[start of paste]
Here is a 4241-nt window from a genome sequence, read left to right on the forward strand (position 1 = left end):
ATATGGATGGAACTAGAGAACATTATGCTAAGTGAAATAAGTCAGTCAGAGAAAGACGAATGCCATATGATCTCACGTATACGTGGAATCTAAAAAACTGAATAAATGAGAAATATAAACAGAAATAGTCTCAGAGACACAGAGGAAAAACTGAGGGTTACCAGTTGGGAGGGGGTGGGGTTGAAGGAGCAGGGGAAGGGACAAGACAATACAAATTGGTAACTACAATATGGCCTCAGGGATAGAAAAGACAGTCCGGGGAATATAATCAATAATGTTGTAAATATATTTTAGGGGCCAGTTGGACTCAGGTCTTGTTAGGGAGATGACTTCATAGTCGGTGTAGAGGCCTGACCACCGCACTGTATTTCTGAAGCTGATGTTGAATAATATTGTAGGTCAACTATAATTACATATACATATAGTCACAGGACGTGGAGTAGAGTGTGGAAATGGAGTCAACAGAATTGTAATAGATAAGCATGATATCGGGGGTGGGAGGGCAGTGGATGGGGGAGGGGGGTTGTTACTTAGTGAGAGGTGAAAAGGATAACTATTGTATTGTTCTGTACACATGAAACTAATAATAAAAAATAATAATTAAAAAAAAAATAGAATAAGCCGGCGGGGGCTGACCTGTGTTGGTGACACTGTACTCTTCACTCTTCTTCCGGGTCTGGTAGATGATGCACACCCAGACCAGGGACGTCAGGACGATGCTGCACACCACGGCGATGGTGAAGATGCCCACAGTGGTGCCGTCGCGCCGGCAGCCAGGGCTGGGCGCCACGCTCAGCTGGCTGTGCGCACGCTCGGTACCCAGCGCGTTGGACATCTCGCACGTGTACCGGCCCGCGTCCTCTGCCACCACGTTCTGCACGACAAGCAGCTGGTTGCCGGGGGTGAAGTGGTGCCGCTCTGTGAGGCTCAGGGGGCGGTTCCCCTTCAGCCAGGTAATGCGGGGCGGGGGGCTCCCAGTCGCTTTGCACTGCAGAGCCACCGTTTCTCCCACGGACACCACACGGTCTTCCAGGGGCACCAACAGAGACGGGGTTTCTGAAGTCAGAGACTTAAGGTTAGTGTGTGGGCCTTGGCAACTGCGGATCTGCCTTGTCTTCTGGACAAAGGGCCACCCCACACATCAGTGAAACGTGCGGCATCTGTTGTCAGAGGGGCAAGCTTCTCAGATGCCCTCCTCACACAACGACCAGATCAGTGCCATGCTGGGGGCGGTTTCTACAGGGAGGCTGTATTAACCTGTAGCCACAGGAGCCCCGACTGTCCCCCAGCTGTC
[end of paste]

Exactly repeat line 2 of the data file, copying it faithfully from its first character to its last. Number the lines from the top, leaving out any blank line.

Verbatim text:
ATATGGATGGAACTAGAGAACATTATGCTAAGTGAAATAAGTCAGTCAGAGAAAGACGAATGCCATATGATCTCACGTATACGTGGAATCTAAAAAACTGAATAAATGAGAAATATAAACAGAAATAGTCTCAGAGACACAGAGGAAAAACTGAGGGTTACCAGTTGGGAGGGGGTGGGGTTGAAGGAGCAGGGGAAGGGACAAGACAATACAAATTGGTAACTACAATATGGCCTCAGGGATAGAAAAGACAGTCCGGGGAATATAATCAATAATGTTGTAAATATATTTTAGGGGCCAGTTGGACTCAGGTCTTGTTAGGGAGATGACTTCATAGTCGGTGTAGAGGCCTGACCACCGCACTGTATTTCTGAAGCTGATGTTGAATAATATTGTAGGTCAACTATAATTACATATACATATAGTCACAGGACGTGGAGTAGAGTGTGGAAATGGAGTCAACAGAATTGTAATAGATAAGCATGATATCGGGGGTGGGAGGGCAGTGGATGGGGGAGGGGGGTTGTTACTTAGTGAGAGGTGAAAAGGATAACTATTGTATTGTTCTGTACACATGAAACTAATAATAAAAAATAATAATTAAAAAAAAAATAGAATAAGCCGGCGGGGGCTGACCTGTGTTGGTGACACTGTACTCTTCACTCTTCTTCCGGGTCTGGTAGATGATGCACACCCAGACCAGGGACGTCAGGACGATGCTGCACACCACGGCGATGGTGAAGATGCCCACAGTGGTGCCGTCGCGCCGGCAGCCAGGGCTGGGCGCCACGCTCAGCTGGCTGTGCGCACGCTCGGTACCCAGCGCGTTGGACATCTCGCACGTGTACCGGCCCGCGTCCTCTGCCACCACGTTCTGCACGACAAGCAGCTGGTTGCCGGGGGTGAAGTGGTGCCGCTCTGTGAGGCTCAGGGGGCGGTTCCCCTTCAGCCAGGTAATGCGGGGCGGGGGGCTCCCAGTCGCTTTGCACTGCAGAGCCACCGTTTCTCCCACGGACACCACACGGTCTTCCAGGGGCACCAACAGAGACGGGGTTTCTGAAGTCAGAGACTTAAGGTTAGTGTGTGGGCCTTGGCAACTGCGGATCTGCCTTGTCTTCTGGACAAAGGGCCACCCCACACATCAGTGAAACGTGCGGCATCTGTTGTCAGAGGGGCAAGCTTCTCAGATGCCCTCCTCACACAACGACCAGATCAGTGCCATGCTGGGGGCGGTTTCTACAGGGAGGCTGTATTAACCTGTAGCCACAGGAGCCCCGACTGTCCCCCAGCTGTC